The precinct includes features of the original station plus a bar that has been cleverly decked out to blend with the vibe and which serves a wide selection of cocktails, mocktails and craft beers for those hot Kruger days. The 1920s waiting room has been transformed into a browsable, if expensive, delicatessen and craft shop and the ticket office has morphed into a modern day essential – a takeaway coffee and ice cream space.
Modern day tech blends well with oldie worlde charm with a 360°cinema and a play area for kids to blow off some energy and help parents restore their sanity after a few hours prowling the Park roads in search of game. Adjacent to the restaurant is the Kruger Shalati, the luxury train on the bridge which offers a whole new experience of Kruger from on high. But that is something I’ll also have to try during another visit.
DELVING INTO HISTORY
What my visit to the Skukuza station did do was inspire me to come home and research the Park’s unlikely railroad history. There was plenty to enjoy.
A summary of my research told me that, originally, the Selati Railway connected Komatipoort with Tzaneen during the gold rush, before being opened to the public and eventually disbanded in 1973.
The problem with history in South Africa is that it has a habit of repeating itself – much to the amusement of many a cynical local like myself. To put it in Kruger language, some leopards never change their spots.
Rewind to 1890 and you have the equivalent of a government tender somewhat dubiously awarded (and then subcontracted) to a variety of unscrupulous operators, finally ending up with a Frenchman by the name of Eugene Oppenheim.
He was apparently tasked with building and operating a branch line of the Eastern Railway that would run from Komatipoort to the rich farmlands of the north-eastern Transvaal. It would run along the Selati River, servicing the booming goldfields of the time.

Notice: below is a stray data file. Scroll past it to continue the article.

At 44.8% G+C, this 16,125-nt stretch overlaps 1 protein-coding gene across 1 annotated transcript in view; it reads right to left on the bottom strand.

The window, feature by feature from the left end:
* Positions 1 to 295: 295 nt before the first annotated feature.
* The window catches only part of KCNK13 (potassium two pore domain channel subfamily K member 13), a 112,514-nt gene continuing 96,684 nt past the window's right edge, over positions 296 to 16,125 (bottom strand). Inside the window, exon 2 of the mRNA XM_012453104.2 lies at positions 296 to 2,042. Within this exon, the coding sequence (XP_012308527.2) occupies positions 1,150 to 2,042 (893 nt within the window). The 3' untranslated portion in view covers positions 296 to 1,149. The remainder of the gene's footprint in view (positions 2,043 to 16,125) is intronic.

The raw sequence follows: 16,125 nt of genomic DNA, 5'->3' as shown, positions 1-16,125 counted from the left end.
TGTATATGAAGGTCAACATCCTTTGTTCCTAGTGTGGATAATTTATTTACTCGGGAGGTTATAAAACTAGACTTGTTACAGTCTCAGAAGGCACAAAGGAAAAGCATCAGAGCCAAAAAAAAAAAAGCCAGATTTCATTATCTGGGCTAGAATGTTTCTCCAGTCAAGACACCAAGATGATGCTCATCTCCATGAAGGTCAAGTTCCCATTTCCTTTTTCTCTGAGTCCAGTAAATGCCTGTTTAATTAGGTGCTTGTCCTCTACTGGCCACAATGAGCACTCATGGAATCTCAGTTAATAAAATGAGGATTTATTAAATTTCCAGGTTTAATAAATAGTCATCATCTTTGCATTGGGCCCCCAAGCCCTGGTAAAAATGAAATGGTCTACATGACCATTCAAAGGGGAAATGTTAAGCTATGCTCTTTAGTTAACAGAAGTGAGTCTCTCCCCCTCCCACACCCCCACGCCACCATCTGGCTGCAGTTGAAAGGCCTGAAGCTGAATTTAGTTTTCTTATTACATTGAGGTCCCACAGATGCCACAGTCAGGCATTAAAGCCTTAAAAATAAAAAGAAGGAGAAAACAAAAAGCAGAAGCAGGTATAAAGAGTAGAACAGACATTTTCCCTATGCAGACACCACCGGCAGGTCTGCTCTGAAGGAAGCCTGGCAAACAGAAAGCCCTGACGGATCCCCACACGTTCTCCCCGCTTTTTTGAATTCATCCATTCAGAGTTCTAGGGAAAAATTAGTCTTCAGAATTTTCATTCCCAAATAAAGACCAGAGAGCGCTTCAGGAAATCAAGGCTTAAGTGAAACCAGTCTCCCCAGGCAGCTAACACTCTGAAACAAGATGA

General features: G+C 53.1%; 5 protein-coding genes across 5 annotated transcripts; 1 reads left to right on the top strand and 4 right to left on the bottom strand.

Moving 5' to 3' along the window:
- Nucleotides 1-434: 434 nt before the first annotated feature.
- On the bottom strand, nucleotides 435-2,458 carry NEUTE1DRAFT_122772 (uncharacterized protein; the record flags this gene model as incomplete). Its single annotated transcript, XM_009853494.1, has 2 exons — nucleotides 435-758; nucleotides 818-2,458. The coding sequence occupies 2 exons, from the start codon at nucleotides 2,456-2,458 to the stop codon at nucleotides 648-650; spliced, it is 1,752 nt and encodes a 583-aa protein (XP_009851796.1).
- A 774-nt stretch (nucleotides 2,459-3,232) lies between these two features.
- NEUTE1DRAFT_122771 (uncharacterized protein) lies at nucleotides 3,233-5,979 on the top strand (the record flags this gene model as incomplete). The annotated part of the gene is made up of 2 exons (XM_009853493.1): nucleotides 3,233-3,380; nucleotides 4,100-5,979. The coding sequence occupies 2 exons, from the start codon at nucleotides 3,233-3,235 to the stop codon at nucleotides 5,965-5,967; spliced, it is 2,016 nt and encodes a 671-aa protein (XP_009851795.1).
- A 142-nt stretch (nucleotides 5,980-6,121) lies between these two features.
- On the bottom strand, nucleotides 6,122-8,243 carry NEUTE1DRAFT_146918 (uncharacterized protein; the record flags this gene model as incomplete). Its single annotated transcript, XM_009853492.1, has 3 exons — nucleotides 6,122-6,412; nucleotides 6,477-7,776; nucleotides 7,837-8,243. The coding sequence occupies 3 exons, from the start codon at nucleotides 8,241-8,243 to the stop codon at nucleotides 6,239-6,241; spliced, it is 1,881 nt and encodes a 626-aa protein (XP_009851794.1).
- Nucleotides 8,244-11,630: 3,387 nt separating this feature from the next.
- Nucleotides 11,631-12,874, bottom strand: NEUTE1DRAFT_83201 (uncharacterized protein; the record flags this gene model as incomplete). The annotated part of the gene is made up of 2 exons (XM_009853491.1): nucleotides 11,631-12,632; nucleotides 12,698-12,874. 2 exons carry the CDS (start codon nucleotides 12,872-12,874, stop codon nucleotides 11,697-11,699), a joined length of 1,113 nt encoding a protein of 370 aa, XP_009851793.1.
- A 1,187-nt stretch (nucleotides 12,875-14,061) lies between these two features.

We are told that he secured the contract in true South African style – with plenty of bribes and dodgy deals.
Work on the Selati Line began in 1892 and earthworks up to the Sabie River were completed by the middle of 1893. During this time, the Oppenheim consortium was characteristically enmeshed in a number of fraudulent deals that made huge profits at the expense of the then Transvaal government.
When the company’s books were completely cooked and money was sufficiently mismanaged, the Brussels based company finally folded and work on the already infamous Selati line ground to a halt. Unpaid workers downed tools and the politicians of the day were left with piles of building materials and 120 km of useless track to nowhere.
My research confirmed the very suspicions I would have today – over a million pounds had miraculously found its way into the pockets of conniving businessmen and unashamedly corrupt politicians.
While the somewhat bent French consortium did receive a very short jail sentence for their shenanigans, the members of what was then known as the Volksraad got away with it. All in all, the government of the time became the laughing stock of the financial world. There was just no Zondo Commission.
Thankfully, the Selati Line between Komatipoort and Tzaneen (via the Sabie Bridge which is today’s Skukuza) wasn’t left to rust. Work eventually resumed and it was officially opened in November 1912, according to the very dusty book that I rescued from my bookcase. I am told was bought from a second hand book table at a now anonymous market.
Around that time, according to this book which is entitled Kruger: Portrait of a National Park, Kruger’s pioneer ranger, a military man who went by the name of James Stevenson-Hamilton, was not
only fighting to get the conservation area under his command officially declared a park but to get rid of the poachers, greedy farmers who wanted to turn it into a cattle ranch and various industrialists who were out to mine coal and gold in the region.
Again, nothing much changes.
The Selati Line ultimately became a regular service with more than 200 steam trains huffing their way through the park each week.